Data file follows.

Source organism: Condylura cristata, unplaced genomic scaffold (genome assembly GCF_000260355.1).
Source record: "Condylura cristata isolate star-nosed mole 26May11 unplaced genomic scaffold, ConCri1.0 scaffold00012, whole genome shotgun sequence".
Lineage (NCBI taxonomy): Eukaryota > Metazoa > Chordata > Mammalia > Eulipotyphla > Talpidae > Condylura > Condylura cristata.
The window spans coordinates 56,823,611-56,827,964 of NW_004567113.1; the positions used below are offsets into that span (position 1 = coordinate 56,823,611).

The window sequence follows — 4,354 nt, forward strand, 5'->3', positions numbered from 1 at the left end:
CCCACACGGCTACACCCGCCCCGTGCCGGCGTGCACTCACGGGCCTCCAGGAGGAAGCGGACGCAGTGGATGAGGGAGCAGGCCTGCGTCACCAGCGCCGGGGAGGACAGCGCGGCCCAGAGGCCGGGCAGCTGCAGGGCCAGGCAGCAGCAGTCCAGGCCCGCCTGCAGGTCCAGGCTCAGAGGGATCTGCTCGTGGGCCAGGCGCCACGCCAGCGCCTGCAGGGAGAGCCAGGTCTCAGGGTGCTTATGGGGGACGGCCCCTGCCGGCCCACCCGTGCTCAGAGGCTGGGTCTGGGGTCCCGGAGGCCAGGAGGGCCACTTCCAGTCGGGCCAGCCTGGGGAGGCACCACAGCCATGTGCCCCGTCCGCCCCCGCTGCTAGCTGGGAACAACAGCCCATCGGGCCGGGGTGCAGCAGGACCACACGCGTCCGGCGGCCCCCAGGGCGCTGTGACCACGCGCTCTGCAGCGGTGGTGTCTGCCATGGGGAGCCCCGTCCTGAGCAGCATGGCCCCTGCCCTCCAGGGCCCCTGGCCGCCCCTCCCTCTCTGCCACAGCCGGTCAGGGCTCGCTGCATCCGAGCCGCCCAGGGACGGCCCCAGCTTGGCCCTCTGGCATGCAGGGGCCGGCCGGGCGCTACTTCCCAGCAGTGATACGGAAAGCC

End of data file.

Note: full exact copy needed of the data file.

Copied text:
Source organism: Condylura cristata, unplaced genomic scaffold (genome assembly GCF_000260355.1).
Source record: "Condylura cristata isolate star-nosed mole 26May11 unplaced genomic scaffold, ConCri1.0 scaffold00012, whole genome shotgun sequence".
Lineage (NCBI taxonomy): Eukaryota > Metazoa > Chordata > Mammalia > Eulipotyphla > Talpidae > Condylura > Condylura cristata.
The window spans coordinates 56,823,611-56,827,964 of NW_004567113.1; the positions used below are offsets into that span (position 1 = coordinate 56,823,611).

The window sequence follows — 4,354 nt, forward strand, 5'->3', positions numbered from 1 at the left end:
CCCACACGGCTACACCCGCCCCGTGCCGGCGTGCACTCACGGGCCTCCAGGAGGAAGCGGACGCAGTGGATGAGGGAGCAGGCCTGCGTCACCAGCGCCGGGGAGGACAGCGCGGCCCAGAGGCCGGGCAGCTGCAGGGCCAGGCAGCAGCAGTCCAGGCCCGCCTGCAGGTCCAGGCTCAGAGGGATCTGCTCGTGGGCCAGGCGCCACGCCAGCGCCTGCAGGGAGAGCCAGGTCTCAGGGTGCTTATGGGGGACGGCCCCTGCCGGCCCACCCGTGCTCAGAGGCTGGGTCTGGGGTCCCGGAGGCCAGGAGGGCCACTTCCAGTCGGGCCAGCCTGGGGAGGCACCACAGCCATGTGCCCCGTCCGCCCCCGCTGCTAGCTGGGAACAACAGCCCATCGGGCCGGGGTGCAGCAGGACCACACGCGTCCGGCGGCCCCCAGGGCGCTGTGACCACGCGCTCTGCAGCGGTGGTGTCTGCCATGGGGAGCCCCGTCCTGAGCAGCATGGCCCCTGCCCTCCAGGGCCCCTGGCCGCCCCTCCCTCTCTGCCACAGCCGGTCAGGGCTCGCTGCATCCGAGCCGCCCAGGGACGGCCCCAGCTTGGCCCTCTGGCATGCAGGGGCCGGCCGGGCGCTACTTCCCAGCAGTGATACGGAAAGCC